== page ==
Southeastern Fishes Council
Dedicated to the Conservation of Southeastern Fishes

Burrowing Catfish Threaten Lake Okeechobee Dikes And Levees
June 21, 2004

Release from:
Associated Press

CLEWISTON -- An invasive catfish that can burrow holes in canal banks is threatening the safety of dikes and levees around Florida's largest lake.

The population of the South American sailfin catfish is exploding in Lake Okeechobee, and the spiky fish has burrowed 3-foot holes between Clewiston and Moore Haven, about 15 miles.

"They're everywhere," said Jan Jeffrey Hoover, a Mississippi-based biologist for the U.S. Army Corps of Engineers.

Hoover said the burrows allow water to erode a bank from within, eventually making it collapse like a sinkhole. Although he said that type of erosion hasn't been spotted in Lake Okeechobee, burrows could be hidden below the water line.

Unlike native catfish, the South American catfish are protected by a flexible bony armor with saw-toothed barbs. Their side and back fins bristle with spikes, which Hoover said have been blamed for choking pelicans in Puerto Rico. They can grow to more than 2 feet and wreak ecological havoc: bulldozing aquatic plants, churning silt, competing with native species and accidentally scarfing up smaller fish.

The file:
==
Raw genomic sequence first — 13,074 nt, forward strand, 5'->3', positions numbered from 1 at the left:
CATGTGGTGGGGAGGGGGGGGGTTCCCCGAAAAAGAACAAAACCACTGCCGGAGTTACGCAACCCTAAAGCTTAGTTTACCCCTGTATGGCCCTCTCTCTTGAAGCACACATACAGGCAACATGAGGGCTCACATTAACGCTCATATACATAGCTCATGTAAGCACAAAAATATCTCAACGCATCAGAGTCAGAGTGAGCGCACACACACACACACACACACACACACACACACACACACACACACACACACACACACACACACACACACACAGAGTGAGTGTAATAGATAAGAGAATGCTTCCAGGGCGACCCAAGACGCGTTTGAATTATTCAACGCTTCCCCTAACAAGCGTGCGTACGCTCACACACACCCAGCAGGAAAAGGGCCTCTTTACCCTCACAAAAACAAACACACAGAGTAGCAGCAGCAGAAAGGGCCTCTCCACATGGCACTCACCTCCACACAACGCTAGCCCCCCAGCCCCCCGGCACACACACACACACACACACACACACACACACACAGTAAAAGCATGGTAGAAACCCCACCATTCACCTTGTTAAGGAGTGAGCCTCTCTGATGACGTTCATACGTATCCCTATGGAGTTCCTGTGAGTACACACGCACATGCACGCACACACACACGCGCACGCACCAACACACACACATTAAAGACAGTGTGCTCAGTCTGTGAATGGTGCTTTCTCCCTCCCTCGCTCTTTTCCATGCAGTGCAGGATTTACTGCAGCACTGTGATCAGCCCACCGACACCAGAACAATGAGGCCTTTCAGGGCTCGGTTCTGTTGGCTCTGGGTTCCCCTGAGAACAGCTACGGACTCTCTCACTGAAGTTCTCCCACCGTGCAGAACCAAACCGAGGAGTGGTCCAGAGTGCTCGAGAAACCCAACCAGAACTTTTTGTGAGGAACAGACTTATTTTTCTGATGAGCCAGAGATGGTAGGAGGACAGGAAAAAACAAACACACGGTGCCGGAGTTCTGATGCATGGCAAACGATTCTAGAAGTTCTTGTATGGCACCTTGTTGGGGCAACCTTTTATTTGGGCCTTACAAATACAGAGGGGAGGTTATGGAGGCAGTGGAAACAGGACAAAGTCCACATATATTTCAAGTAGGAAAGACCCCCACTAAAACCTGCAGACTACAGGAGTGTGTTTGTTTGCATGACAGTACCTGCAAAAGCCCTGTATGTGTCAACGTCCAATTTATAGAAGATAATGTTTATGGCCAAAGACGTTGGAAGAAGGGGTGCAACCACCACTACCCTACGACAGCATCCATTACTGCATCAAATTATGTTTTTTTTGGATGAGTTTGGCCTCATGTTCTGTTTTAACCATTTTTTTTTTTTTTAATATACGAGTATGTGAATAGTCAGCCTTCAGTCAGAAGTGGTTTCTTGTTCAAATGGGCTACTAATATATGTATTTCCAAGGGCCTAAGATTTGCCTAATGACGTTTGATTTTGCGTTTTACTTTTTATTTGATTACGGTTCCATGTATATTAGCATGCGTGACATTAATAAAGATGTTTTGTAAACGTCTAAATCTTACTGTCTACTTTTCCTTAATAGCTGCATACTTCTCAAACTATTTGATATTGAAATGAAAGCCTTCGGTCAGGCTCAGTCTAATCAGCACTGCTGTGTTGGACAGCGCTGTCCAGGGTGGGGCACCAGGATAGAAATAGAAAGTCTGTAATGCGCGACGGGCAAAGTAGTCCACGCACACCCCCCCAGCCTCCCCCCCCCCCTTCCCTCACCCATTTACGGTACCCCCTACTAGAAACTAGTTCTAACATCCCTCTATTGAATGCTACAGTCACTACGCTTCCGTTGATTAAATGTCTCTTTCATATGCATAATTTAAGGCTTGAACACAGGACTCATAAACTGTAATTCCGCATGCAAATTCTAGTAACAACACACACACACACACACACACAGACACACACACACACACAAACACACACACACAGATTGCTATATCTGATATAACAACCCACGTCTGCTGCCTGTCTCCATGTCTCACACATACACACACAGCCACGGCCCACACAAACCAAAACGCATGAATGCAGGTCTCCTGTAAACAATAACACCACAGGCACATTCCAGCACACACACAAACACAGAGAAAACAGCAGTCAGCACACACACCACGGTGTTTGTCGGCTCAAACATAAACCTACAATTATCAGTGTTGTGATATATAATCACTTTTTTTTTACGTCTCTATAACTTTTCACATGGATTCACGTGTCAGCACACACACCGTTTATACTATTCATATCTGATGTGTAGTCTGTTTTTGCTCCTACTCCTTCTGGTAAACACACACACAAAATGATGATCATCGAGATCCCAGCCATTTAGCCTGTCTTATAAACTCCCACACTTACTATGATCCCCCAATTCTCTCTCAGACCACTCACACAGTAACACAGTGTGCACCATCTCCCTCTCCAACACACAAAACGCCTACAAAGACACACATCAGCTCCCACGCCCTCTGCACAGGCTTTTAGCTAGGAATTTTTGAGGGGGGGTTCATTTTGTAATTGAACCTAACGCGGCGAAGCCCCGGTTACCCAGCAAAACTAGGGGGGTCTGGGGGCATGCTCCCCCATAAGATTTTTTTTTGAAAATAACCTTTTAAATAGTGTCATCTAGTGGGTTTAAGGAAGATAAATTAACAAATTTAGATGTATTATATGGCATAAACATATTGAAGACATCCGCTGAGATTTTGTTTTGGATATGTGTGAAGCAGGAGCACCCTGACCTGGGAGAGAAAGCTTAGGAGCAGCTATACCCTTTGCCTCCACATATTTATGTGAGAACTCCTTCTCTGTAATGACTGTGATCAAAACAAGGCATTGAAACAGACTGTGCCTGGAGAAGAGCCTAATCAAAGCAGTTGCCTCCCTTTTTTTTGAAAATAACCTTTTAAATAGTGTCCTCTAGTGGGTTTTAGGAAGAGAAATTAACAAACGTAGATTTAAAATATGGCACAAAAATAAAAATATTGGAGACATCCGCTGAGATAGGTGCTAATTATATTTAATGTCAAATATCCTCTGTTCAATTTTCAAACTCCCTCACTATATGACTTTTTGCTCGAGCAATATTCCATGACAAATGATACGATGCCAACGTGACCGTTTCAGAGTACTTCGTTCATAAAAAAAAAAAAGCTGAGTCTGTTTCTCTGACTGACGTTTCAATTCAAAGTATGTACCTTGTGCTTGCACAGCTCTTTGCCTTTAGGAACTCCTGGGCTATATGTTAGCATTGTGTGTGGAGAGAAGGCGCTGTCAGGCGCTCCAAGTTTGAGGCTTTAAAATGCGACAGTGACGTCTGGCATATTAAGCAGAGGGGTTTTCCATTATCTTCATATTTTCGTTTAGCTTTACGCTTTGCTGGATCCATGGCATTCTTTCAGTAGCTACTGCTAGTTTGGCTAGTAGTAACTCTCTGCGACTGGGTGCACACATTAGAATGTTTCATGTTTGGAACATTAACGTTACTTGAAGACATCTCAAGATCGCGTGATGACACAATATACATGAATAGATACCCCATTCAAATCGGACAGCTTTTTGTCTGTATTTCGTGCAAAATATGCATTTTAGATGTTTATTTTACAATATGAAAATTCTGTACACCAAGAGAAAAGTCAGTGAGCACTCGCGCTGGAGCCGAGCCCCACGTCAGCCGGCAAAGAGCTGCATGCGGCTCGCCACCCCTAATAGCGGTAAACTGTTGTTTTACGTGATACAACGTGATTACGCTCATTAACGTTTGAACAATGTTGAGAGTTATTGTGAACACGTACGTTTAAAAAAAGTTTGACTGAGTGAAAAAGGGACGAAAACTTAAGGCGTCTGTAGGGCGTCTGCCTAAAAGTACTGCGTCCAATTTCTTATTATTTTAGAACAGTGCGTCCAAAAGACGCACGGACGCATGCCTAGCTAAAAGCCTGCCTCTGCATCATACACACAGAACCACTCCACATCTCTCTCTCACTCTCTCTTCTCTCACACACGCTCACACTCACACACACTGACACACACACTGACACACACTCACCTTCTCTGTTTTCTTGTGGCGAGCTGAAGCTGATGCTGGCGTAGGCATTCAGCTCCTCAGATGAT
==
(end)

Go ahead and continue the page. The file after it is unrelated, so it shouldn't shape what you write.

Scientists say the catfish have been seen in Florida waters since at least the early 1970s, probably after being released from aquariums. Hoover said he frequently sees them for sale in pet stores, often mislabeled as the smaller, more benign Hypostomus catfish.

But the population has boomed only recently.

"We went from catching one a year, mainly in the summer.... Now it's thousands of pounds," said Mike McCall, manager of Rudd's Fish House here.

In the Southwind Lakes subdivision west of Boca Raton, catfish burrows have eroded feet of shoreline behind homes during the past six years, property manager Sheri Scarborough said. She said she has fallen into the burrows when the sod above them gave way.

"You're walking along and think you're on solid ground _ and, boom, you go right down," she said.

No eradication program exists but Hoover has recommended that wildlife managers try to contain the catfish's spread, for instance by encouraging fishermen to sell them as food.